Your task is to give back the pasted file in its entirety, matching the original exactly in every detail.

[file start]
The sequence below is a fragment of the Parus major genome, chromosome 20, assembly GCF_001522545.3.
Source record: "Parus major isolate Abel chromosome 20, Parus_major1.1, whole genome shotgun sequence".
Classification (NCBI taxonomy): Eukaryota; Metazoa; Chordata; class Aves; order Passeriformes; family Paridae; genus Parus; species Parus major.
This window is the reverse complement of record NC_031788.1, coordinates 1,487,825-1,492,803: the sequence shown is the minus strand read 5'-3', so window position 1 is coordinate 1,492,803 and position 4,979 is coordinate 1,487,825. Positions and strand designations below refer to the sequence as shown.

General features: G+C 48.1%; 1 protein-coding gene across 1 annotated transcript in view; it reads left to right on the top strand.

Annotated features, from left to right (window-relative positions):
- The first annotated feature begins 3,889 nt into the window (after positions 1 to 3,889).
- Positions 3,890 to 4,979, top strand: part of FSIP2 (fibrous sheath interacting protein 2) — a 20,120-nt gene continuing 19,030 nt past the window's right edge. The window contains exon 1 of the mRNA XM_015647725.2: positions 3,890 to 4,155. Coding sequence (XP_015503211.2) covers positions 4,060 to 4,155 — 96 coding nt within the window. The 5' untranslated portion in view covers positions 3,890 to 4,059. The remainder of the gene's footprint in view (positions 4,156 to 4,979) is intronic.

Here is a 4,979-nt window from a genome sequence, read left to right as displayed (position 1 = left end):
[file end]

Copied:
The sequence below is a fragment of the Parus major genome, chromosome 20, assembly GCF_001522545.3.
Source record: "Parus major isolate Abel chromosome 20, Parus_major1.1, whole genome shotgun sequence".
Classification (NCBI taxonomy): Eukaryota; Metazoa; Chordata; class Aves; order Passeriformes; family Paridae; genus Parus; species Parus major.
This window is the reverse complement of record NC_031788.1, coordinates 1,487,825-1,492,803: the sequence shown is the minus strand read 5'-3', so window position 1 is coordinate 1,492,803 and position 4,979 is coordinate 1,487,825. Positions and strand designations below refer to the sequence as shown.

General features: G+C 48.1%; 1 protein-coding gene across 1 annotated transcript in view; it reads left to right on the top strand.

Annotated features, from left to right (window-relative positions):
- The first annotated feature begins 3,889 nt into the window (after positions 1 to 3,889).
- Positions 3,890 to 4,979, top strand: part of FSIP2 (fibrous sheath interacting protein 2) — a 20,120-nt gene continuing 19,030 nt past the window's right edge. The window contains exon 1 of the mRNA XM_015647725.2: positions 3,890 to 4,155. Coding sequence (XP_015503211.2) covers positions 4,060 to 4,155 — 96 coding nt within the window. The 5' untranslated portion in view covers positions 3,890 to 4,059. The remainder of the gene's footprint in view (positions 4,156 to 4,979) is intronic.

Here is a 4,979-nt window from a genome sequence, read left to right as displayed (position 1 = left end):